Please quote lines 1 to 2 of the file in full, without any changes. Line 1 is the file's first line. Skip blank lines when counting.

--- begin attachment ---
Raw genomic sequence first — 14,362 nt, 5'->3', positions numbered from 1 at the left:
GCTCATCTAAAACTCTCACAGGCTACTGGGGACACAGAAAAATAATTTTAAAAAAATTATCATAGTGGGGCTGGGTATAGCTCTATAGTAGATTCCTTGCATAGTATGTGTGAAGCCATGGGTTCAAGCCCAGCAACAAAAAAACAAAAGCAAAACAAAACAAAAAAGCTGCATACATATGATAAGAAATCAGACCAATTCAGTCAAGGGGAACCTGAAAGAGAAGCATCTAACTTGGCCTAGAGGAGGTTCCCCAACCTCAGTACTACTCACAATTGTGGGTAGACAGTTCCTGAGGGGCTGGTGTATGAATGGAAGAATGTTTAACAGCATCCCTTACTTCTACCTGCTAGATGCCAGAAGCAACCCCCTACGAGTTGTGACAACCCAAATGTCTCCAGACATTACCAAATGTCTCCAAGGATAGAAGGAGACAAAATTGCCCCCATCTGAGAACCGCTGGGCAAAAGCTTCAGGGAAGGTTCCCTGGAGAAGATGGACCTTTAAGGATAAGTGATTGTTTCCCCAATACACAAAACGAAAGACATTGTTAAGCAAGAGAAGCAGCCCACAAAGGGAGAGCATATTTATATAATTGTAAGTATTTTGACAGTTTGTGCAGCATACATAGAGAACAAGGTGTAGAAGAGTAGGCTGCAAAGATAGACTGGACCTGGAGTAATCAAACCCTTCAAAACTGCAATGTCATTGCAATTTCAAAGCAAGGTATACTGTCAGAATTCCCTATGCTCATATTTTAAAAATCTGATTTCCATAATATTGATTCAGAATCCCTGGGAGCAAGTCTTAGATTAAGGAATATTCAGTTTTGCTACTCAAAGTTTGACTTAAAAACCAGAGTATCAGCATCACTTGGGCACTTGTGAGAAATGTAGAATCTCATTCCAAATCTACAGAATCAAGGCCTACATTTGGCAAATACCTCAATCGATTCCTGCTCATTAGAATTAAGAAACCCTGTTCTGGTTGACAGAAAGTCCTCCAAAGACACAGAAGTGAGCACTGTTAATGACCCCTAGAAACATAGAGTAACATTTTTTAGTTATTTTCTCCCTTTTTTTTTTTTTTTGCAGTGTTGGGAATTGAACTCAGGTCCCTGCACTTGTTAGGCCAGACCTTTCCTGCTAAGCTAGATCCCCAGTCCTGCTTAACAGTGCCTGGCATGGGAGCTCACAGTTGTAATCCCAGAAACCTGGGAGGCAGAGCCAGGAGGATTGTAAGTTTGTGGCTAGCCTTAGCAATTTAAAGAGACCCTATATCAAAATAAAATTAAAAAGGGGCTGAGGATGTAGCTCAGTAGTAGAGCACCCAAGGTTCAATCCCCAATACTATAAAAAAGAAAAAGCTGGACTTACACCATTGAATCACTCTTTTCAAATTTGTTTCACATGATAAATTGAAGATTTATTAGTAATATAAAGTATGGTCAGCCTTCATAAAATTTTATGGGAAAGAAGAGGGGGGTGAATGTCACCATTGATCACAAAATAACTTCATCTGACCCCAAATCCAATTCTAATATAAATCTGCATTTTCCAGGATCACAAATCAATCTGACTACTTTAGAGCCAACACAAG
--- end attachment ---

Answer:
Raw genomic sequence first — 14,362 nt, 5'->3', positions numbered from 1 at the left:
GCTCATCTAAAACTCTCACAGGCTACTGGGGACACAGAAAAATAATTTTAAAAAAATTATCATAGTGGGGCTGGGTATAGCTCTATAGTAGATTCCTTGCATAGTATGTGTGAAGCCATGGGTTCAAGCCCAGCAACAAAAAAACAAAAGCAAAACAAAACAAAAAAGCTGCATACATATGATAAGAAATCAGACCAATTCAGTCAAGGGGAACCTGAAAGAGAAGCATCTAACTTGGCCTAGAGGAGGTTCCCCAACCTCAGTACTACTCACAATTGTGGGTAGACAGTTCCTGAGGGGCTGGTGTATGAATGGAAGAATGTTTAACAGCATCCCTTACTTCTACCTGCTAGATGCCAGAAGCAACCCCCTACGAGTTGTGACAACCCAAATGTCTCCAGACATTACCAAATGTCTCCAAGGATAGAAGGAGACAAAATTGCCCCCATCTGAGAACCGCTGGGCAAAAGCTTCAGGGAAGGTTCCCTGGAGAAGATGGACCTTTAAGGATAAGTGATTGTTTCCCCAATACACAAAACGAAAGACATTGTTAAGCAAGAGAAGCAGCCCACAAAGGGAGAGCATATTTATATAATTGTAAGTATTTTGACAGTTTGTGCAGCATACATAGAGAACAAGGTGTAGAAGAGTAGGCTGCAAAGATAGACTGGACCTGGAGTAATCAAACCCTTCAAAACTGCAATGTCATTGCAATTTCAAAGCAAGGTATACTGTCAGAATTCCCTATGCTCATATTTTAAAAATCTGATTTCCATAATATTGATTCAGAATCCCTGGGAGCAAGTCTTAGATTAAGGAATATTCAGTTTTGCTACTCAAAGTTTGACTTAAAAACCAGAGTATCAGCATCACTTGGGCACTTGTGAGAAATGTAGAATCTCATTCCAAATCTACAGAATCAAGGCCTACATTTGGCAAATACCTCAATCGATTCCTGCTCATTAGAATTAAGAAACCCTGTTCTGGTTGACAGAAAGTCCTCCAAAGACACAGAAGTGAGCACTGTTAATGACCCCTAGAAACATAGAGTAACATTTTTTAGTTATTTTCTCCCTTTTTTTTTTTTTTTGCAGTGTTGGGAATTGAACTCAGGTCCCTGCACTTGTTAGGCCAGACCTTTCCTGCTAAGCTAGATCCCCAGTCCTGCTTAACAGTGCCTGGCATGGGAGCTCACAGTTGTAATCCCAGAAACCTGGGAGGCAGAGCCAGGAGGATTGTAAGTTTGTGGCTAGCCTTAGCAATTTAAAGAGACCCTATATCAAAATAAAATTAAAAAGGGGCTGAGGATGTAGCTCAGTAGTAGAGCACCCAAGGTTCAATCCCCAATACTATAAAAAAGAAAAAGCTGGACTTACACCATTGAATCACTCTTTTCAAATTTGTTTCACATGATAAATTGAAGATTTATTAGTAATATAAAGTATGGTCAGCCTTCATAAAATTTTATGGGAAAGAAGAGGGGGGTGAATGTCACCATTGATCACAAAATAACTTCATCTGACCCCAAATCCAATTCTAATATAAATCTGCATTTTCCAGGATCACAAATCAATCTGACTACTTTAGAGCCAACACAAG